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Edible Flowers May Inhibit Chronic Diseases

A new study in the Journal of Food Science, published by the Institute of Food Technologists (IFT), found that common edible flowers in China are rich in phenolics and have excellent antioxidant capacity. Edible flowers, which have been used in the culinary arts in China for centuries, are receiving renewed interest. Flowers can be used as an essential ingredient in a recipe, provide seasoning to a dish, or simply be used as a garnish. Some of these flowers contain phenolics that have been correlated with anti-inflammatory activity and a reduced risk of cardiovascular disease and certain cancers.

Institute of Food Technologists

Blue borage is used as a sweet-flavored garnish. A recent study suggests that edible flowers such as these may inhibit chronic diseases.Photo credit: Yummifruitbat, Wikimedia CommonsCHICAGO—A new study in the Journal of Food Science, published by the Institute of Food Technologists (IFT), found that common edible flowers in China are rich in phenolics and have excellent antioxidant capacity. Edible flowers, which have been used in the culinary arts in China for centuries, are receiving renewed interest. Flowers can be used as an essential ingredient in a recipe, provide seasoning to a dish, or simply be used as a garnish. Some of these flowers contain phenolics that have been correlated with anti-inflammatory activity and a reduced risk of cardiovascular disease and certain cancers.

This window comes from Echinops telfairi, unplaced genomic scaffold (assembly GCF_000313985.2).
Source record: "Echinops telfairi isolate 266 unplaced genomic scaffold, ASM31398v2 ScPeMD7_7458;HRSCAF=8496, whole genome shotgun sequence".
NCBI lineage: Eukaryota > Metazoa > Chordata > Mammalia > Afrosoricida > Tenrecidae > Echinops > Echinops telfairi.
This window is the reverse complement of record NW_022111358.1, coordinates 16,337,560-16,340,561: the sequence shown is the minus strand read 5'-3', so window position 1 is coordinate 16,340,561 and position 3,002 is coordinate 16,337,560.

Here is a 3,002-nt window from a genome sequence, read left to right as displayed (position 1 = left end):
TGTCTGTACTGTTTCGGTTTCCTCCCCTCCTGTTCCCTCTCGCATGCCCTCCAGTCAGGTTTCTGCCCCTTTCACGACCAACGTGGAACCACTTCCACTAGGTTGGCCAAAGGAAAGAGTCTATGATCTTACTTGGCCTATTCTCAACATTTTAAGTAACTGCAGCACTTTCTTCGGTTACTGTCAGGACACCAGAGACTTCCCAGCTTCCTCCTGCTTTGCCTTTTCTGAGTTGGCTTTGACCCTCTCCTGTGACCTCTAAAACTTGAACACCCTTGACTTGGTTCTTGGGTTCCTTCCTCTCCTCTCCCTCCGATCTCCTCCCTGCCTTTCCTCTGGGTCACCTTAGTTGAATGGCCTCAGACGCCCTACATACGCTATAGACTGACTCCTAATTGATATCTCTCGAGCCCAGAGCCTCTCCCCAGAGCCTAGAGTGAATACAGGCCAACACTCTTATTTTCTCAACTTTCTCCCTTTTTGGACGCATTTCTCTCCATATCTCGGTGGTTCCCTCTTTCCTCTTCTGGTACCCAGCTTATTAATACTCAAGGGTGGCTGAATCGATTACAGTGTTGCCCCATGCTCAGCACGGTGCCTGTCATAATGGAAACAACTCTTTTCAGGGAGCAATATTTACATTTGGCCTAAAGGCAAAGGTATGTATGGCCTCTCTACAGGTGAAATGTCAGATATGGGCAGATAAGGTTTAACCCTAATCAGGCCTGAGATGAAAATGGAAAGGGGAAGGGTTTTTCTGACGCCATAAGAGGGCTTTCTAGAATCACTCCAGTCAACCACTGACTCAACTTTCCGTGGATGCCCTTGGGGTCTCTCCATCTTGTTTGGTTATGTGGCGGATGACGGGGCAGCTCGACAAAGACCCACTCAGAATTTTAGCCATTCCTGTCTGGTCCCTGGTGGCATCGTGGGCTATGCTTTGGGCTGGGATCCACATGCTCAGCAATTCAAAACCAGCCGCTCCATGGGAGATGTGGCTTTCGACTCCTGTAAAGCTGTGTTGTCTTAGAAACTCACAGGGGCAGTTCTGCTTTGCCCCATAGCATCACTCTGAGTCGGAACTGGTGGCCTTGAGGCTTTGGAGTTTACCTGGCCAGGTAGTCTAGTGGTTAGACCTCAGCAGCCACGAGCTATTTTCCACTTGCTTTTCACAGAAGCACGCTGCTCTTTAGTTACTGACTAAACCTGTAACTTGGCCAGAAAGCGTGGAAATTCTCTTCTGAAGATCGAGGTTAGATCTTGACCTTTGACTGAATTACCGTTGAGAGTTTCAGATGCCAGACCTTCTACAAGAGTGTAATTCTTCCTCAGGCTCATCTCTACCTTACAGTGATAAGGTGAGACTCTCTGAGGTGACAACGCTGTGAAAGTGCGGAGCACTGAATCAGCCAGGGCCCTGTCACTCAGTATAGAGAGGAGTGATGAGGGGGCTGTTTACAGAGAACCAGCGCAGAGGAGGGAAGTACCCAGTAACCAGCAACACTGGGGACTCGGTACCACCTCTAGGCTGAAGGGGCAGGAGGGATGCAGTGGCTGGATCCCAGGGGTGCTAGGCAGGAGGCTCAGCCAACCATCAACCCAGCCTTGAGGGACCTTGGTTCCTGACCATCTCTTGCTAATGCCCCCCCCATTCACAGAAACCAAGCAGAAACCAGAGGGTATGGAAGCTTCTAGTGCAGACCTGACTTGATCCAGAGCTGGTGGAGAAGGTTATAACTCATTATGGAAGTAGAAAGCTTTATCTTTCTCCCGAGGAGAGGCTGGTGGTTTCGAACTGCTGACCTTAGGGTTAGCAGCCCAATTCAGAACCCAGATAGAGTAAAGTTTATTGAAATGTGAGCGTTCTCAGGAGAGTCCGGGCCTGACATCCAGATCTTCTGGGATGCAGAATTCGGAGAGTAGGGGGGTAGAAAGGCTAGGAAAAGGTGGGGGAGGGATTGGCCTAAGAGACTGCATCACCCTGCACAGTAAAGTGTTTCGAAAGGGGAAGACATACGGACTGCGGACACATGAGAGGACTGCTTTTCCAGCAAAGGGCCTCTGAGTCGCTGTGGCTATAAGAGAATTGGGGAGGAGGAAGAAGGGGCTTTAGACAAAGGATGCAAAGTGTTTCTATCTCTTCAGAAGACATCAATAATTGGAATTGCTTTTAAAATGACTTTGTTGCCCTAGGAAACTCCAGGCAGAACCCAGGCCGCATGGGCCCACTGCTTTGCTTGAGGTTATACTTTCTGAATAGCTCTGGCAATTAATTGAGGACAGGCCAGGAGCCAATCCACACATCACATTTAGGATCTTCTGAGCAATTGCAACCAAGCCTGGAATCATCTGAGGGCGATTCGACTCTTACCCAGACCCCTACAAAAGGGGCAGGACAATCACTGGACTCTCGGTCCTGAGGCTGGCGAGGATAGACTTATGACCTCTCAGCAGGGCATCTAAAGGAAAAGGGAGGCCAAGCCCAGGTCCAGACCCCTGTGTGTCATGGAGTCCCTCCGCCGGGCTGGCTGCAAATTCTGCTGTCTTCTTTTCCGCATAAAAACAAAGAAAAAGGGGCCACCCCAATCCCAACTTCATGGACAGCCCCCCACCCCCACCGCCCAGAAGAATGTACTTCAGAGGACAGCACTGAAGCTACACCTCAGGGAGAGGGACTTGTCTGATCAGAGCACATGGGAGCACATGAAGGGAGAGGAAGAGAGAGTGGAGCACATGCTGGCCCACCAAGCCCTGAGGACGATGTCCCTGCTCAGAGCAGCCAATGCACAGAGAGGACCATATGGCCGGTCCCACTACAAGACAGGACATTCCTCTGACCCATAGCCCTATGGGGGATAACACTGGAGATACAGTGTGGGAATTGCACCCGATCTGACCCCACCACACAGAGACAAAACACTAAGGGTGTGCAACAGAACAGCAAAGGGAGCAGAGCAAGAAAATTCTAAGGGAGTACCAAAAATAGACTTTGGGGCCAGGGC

The findings of this study show that common edible flowers have the potential to be used as an additive in food to prevent chronic disease, help health promotion and prevent food oxidization. However, the antioxidant mechanisms, the anti-tumor, anti-inflammation and anti-aging activity of the edible flower extracts should be further studied to develop more applications as natural antioxidants.

Read the Journal of Food Science abstract here